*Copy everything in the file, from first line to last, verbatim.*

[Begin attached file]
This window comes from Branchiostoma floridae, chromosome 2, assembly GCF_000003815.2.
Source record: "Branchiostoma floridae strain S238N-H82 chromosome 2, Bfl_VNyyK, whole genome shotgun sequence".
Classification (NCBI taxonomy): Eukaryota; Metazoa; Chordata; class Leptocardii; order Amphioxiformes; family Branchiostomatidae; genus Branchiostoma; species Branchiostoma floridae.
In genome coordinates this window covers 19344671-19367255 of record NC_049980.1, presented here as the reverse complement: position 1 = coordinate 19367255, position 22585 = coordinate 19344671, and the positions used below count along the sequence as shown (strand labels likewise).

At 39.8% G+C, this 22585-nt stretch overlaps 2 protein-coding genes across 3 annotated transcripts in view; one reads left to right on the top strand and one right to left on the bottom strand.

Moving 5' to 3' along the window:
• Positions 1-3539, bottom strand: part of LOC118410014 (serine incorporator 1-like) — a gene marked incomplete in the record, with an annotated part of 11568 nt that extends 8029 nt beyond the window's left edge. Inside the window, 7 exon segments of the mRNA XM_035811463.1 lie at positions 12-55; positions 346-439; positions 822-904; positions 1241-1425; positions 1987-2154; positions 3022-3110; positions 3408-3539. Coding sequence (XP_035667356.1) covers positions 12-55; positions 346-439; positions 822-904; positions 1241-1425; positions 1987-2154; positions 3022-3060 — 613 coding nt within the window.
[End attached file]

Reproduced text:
This window comes from Branchiostoma floridae, chromosome 2, assembly GCF_000003815.2.
Source record: "Branchiostoma floridae strain S238N-H82 chromosome 2, Bfl_VNyyK, whole genome shotgun sequence".
Classification (NCBI taxonomy): Eukaryota; Metazoa; Chordata; class Leptocardii; order Amphioxiformes; family Branchiostomatidae; genus Branchiostoma; species Branchiostoma floridae.
In genome coordinates this window covers 19344671-19367255 of record NC_049980.1, presented here as the reverse complement: position 1 = coordinate 19367255, position 22585 = coordinate 19344671, and the positions used below count along the sequence as shown (strand labels likewise).

At 39.8% G+C, this 22585-nt stretch overlaps 2 protein-coding genes across 3 annotated transcripts in view; one reads left to right on the top strand and one right to left on the bottom strand.

Moving 5' to 3' along the window:
• Positions 1-3539, bottom strand: part of LOC118410014 (serine incorporator 1-like) — a gene marked incomplete in the record, with an annotated part of 11568 nt that extends 8029 nt beyond the window's left edge. Inside the window, 7 exon segments of the mRNA XM_035811463.1 lie at positions 12-55; positions 346-439; positions 822-904; positions 1241-1425; positions 1987-2154; positions 3022-3110; positions 3408-3539. Coding sequence (XP_035667356.1) covers positions 12-55; positions 346-439; positions 822-904; positions 1241-1425; positions 1987-2154; positions 3022-3060 — 613 coding nt within the window.